The major disadvantage of the Vic Firth American Classic eStick, however, is that it is not built to last. A lot of online reviews indicate that this is not the most durable drum stick for e-kits. For its very reasonable price, the Vic Firth eStick is hard to ignore.
Vater Percussion 1A Drumsticks
Vater shares some history with Vic Firth and Zildjian. In the mid-80s, the company’s founders Ron and Alan Vater produced sticks for the two drumstick behemoths. By the next decade, the company decided to produce and market their drumsticks and established a factory in Holbrook, Massachusetts.
Learning from the best has benefited Vater. One proof is this high-quality percussion 1A drumstick sold at around $15. It is made from hickory and has a nylon tip.
The Best Sticks are long with a 5B style grip. Its grip gives players the perfect balance between a 5A and a 5B. The extra length also makes it easier for players to hold it and strike drums and cymbals.
Despite the length, Vater Percussion 1A drumsticks aren’t exactly heavy. The sticks feel very light, which makes them ideal for beginners because of the ease of control. Even pros will love using this pair because of their weight, as they can maintain their endurance which is particularly important during a long gig.
Zildjian Jazz Maple Drumsticks
This is a lightweight alternative to Hickory and presents a viable alternative to the Zildjian Jazz hickory drumsticks which according to the company is one of its best sellers.
This drumstick is 16 inches long, with a 0.54-inch diameter. Its tip made of wood has a teardrop shape. The tip color is natural. It features an easy grip surface that makes it very comfortable to hold.
Maple is not only a lighter material compared to hickory. It can also help the drummer produce darker tones. It’s a lot softer in hand than hickory so that drummers can use this over a long gig.
Zildjian Super 7A Maple Green Dip Drumsticks
Like the earlier pair, these drumsticks from Zildjian are made of maple which is a lightweight alternative to Hickory.
But this one features a double coating of Zildjian’s trademarked DIP grip which is made from an environment-friendly and water based urethane. This makes the drumsticks easier to hold, instantly solving the slippery stick problem that many drummers have to deal with.
The dip coating goes halfway up the stick, which can change the sound the drummer makes during a cross-stick since the coating comes in contact with the rim in a typical cross-stick grip. That may be an annoyance to some, but most drummers will like that the coating gives them a better handle of the Sticks for Electronic Drums.
While the coating improves the grip of the drummer, be aware that it can also wear off after a few months of use. There are some testimonials from users of this drumstick saying that the dip coating started to peel only after a few gigs of use.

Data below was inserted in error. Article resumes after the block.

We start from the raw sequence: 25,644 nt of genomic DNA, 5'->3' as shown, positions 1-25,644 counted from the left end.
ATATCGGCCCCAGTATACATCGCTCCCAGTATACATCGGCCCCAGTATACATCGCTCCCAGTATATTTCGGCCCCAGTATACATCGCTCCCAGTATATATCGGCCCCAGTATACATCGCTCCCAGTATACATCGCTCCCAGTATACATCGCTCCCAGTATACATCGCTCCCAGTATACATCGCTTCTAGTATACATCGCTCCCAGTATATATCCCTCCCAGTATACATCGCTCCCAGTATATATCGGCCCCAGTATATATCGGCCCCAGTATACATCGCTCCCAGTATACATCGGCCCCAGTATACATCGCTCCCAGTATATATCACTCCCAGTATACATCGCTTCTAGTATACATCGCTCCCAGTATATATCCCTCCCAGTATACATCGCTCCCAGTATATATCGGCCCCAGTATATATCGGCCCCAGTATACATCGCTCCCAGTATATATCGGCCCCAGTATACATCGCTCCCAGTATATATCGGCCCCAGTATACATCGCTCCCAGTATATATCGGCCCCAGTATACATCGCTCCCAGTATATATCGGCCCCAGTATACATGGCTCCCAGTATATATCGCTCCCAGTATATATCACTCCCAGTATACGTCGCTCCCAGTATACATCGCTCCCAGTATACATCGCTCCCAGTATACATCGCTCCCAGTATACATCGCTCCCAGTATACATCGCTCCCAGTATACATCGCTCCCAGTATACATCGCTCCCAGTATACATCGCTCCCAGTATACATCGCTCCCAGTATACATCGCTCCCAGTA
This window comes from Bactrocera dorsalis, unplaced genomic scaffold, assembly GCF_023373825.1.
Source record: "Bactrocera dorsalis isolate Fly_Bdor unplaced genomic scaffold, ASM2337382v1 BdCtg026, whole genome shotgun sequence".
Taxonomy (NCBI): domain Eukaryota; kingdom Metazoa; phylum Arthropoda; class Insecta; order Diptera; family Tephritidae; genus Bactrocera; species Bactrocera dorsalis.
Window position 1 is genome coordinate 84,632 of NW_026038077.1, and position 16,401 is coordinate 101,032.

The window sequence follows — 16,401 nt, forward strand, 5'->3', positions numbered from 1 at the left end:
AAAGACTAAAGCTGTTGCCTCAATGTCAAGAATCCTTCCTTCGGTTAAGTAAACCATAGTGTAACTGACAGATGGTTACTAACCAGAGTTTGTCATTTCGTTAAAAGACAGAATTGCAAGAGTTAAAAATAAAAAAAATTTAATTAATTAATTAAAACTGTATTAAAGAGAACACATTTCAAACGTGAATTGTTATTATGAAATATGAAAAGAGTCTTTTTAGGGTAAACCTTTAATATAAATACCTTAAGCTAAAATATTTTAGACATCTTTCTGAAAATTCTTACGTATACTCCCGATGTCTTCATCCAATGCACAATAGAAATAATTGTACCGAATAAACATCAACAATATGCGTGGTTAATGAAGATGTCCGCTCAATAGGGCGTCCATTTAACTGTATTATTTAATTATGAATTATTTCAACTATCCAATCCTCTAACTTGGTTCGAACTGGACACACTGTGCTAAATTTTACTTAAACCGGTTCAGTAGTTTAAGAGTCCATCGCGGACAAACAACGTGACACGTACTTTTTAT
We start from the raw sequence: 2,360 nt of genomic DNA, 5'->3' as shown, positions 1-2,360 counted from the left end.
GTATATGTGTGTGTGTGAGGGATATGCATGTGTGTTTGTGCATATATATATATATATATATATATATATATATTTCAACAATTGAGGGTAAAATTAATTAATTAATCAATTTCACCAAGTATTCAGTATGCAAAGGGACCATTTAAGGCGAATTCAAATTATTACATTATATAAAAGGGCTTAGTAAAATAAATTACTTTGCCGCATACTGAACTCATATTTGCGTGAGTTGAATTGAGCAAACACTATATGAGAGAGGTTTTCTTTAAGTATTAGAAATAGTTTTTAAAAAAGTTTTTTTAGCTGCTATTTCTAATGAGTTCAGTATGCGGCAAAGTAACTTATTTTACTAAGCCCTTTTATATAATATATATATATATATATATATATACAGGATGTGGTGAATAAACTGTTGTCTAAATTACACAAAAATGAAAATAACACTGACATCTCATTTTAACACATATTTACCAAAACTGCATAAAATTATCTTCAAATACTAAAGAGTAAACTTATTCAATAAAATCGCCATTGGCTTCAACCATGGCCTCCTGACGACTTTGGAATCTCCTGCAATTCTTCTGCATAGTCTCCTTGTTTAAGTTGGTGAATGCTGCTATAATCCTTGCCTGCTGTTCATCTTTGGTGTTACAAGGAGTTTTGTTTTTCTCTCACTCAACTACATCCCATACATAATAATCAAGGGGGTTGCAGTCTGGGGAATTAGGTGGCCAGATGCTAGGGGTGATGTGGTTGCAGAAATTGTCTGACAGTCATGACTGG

The price is very reasonable, These drumsticks aren’t exactly for the drummer who likes to bang his cymbals so hard because the dip coatings will wear off eventually. But for musicians who love to play light music, then this product is highly recommended.
Promark Hickory 5BG Benny Greb Wood Tip Drumstick
This drumstick was designed by German drum specialist Benny Greb and manufactured by Promark, a company based in Houston, Texas. This is the same company that is behind drums and percussions used by some of the greatest musicians in the world like Ringo Starr, Phil Collins, and Neal Peart.
It is made of hickory, which is the most popular material for its durability and resilience. Like most Hickory-based drumsticks, it is also very responsive. Its size is somewhat in between a 5A and 5B.
Drummers like this Stick, because it feels bigger in their hand, but weighs very lightly. The tip makes a nice, warm sound especially when the cymbal is hit. And as what seasoned drummers expect from ProMark, the drum stick’s overall workmanship is impressive.
Its accord wood tip, meanwhile, makes the drumstick ideal for acoustic performances as it can enable the drumstick to provide a dark tone.
Zildjian Travis Barker Artist Series Drumsticks
Travis Baker, drummer of bands such as Blink 182 and the Transplants, designed this Best Sticks for the Zildjian line. It’s a white drumstick with a two-color metallic logo. It can stand up to aggressive playing thanks to the round wood tip and beefy neck of the drumstick. The drumstick is made of select hickory wood and manufactured in the United States.